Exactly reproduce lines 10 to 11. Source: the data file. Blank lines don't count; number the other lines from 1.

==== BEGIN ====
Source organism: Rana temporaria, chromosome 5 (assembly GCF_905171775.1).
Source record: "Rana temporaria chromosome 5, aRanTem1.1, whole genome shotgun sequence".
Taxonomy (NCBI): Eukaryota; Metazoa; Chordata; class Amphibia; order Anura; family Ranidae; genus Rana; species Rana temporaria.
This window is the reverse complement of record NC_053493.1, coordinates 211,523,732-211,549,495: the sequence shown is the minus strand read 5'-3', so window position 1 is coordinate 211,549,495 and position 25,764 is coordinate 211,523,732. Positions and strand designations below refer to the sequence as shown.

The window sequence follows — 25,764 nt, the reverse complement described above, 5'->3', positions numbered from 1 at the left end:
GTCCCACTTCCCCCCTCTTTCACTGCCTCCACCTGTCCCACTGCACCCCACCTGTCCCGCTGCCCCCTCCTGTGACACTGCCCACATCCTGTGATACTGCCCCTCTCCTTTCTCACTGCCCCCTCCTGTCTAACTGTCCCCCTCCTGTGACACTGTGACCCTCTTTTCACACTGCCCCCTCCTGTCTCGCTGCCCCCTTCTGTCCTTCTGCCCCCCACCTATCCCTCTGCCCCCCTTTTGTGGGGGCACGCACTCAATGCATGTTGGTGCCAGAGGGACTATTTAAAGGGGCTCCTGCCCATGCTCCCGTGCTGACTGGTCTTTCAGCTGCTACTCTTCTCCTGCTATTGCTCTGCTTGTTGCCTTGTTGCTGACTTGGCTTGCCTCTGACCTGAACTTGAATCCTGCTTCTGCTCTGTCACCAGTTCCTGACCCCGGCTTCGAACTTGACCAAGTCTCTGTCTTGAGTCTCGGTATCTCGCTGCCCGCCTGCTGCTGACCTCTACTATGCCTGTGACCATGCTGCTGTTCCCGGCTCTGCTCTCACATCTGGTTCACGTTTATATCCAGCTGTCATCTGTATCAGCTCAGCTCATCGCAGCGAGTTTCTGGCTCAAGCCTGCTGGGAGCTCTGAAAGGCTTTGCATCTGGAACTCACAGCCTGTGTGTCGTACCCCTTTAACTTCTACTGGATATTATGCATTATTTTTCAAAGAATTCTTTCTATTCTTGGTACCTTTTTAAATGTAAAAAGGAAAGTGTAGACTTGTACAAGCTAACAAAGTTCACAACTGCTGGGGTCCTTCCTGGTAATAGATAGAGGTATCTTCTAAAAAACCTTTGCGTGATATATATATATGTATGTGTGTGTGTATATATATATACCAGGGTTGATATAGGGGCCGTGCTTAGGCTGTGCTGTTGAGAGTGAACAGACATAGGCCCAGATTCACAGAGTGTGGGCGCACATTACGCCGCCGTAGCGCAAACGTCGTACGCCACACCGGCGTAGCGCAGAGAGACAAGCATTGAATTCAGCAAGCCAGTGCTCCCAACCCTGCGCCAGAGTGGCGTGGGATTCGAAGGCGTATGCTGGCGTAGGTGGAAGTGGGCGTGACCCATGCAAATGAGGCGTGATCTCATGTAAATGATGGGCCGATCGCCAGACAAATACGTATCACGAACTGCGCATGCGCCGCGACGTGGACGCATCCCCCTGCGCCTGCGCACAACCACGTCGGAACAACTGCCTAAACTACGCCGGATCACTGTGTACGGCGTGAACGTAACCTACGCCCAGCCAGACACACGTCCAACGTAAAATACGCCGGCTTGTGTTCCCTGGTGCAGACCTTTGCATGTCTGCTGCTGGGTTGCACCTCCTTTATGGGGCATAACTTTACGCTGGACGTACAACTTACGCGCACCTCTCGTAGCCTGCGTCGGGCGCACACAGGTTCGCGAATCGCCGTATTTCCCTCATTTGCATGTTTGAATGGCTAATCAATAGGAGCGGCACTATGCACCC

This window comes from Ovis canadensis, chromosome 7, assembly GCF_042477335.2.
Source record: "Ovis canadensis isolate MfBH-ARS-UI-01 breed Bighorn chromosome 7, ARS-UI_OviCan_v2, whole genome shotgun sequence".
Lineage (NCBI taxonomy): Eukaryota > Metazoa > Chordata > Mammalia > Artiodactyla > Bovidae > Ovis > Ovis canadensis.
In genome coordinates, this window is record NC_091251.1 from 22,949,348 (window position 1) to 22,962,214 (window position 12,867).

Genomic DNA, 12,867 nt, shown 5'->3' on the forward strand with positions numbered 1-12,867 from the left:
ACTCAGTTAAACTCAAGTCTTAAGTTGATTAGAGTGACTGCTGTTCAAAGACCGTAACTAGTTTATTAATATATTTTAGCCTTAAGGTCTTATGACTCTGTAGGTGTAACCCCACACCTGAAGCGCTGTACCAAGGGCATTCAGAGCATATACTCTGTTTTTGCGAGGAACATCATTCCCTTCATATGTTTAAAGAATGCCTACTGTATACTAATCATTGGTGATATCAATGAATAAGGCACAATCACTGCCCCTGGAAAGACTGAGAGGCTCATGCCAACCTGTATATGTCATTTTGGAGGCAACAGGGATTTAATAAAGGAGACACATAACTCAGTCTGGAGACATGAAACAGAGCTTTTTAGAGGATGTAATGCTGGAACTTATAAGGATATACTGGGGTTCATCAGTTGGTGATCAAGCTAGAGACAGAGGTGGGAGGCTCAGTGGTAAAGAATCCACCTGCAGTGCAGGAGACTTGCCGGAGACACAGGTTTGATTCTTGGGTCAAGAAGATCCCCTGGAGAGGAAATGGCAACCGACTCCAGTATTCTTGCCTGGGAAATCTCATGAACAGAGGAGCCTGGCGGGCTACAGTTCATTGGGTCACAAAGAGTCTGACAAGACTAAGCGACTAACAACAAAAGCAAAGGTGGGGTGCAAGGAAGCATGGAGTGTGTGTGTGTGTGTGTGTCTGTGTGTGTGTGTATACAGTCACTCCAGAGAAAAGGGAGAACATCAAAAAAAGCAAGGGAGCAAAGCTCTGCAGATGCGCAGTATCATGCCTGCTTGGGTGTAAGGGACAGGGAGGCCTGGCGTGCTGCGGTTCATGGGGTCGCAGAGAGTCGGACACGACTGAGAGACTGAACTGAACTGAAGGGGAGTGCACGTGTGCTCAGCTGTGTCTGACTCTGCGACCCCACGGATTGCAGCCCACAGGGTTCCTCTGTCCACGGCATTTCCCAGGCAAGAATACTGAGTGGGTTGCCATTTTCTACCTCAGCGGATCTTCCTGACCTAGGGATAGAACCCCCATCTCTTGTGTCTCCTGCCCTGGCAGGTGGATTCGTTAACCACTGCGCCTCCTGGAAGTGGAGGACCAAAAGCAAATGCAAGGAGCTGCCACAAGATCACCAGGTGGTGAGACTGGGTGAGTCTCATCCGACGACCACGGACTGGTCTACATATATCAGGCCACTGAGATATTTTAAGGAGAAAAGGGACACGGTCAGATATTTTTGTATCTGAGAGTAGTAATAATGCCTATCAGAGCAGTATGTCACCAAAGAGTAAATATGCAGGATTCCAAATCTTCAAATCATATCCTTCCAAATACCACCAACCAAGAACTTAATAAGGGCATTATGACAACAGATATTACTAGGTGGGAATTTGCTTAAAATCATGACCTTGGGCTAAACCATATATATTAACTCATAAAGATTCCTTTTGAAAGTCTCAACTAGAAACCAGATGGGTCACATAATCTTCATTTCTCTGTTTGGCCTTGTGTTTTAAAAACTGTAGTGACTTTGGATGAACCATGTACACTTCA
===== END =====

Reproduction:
In genome coordinates, this window is record NC_091251.1 from 22,949,348 (window position 1) to 22,962,214 (window position 12,867).

Genomic DNA, 12,867 nt, shown 5'->3' on the forward strand with positions numbered 1-12,867 from the left: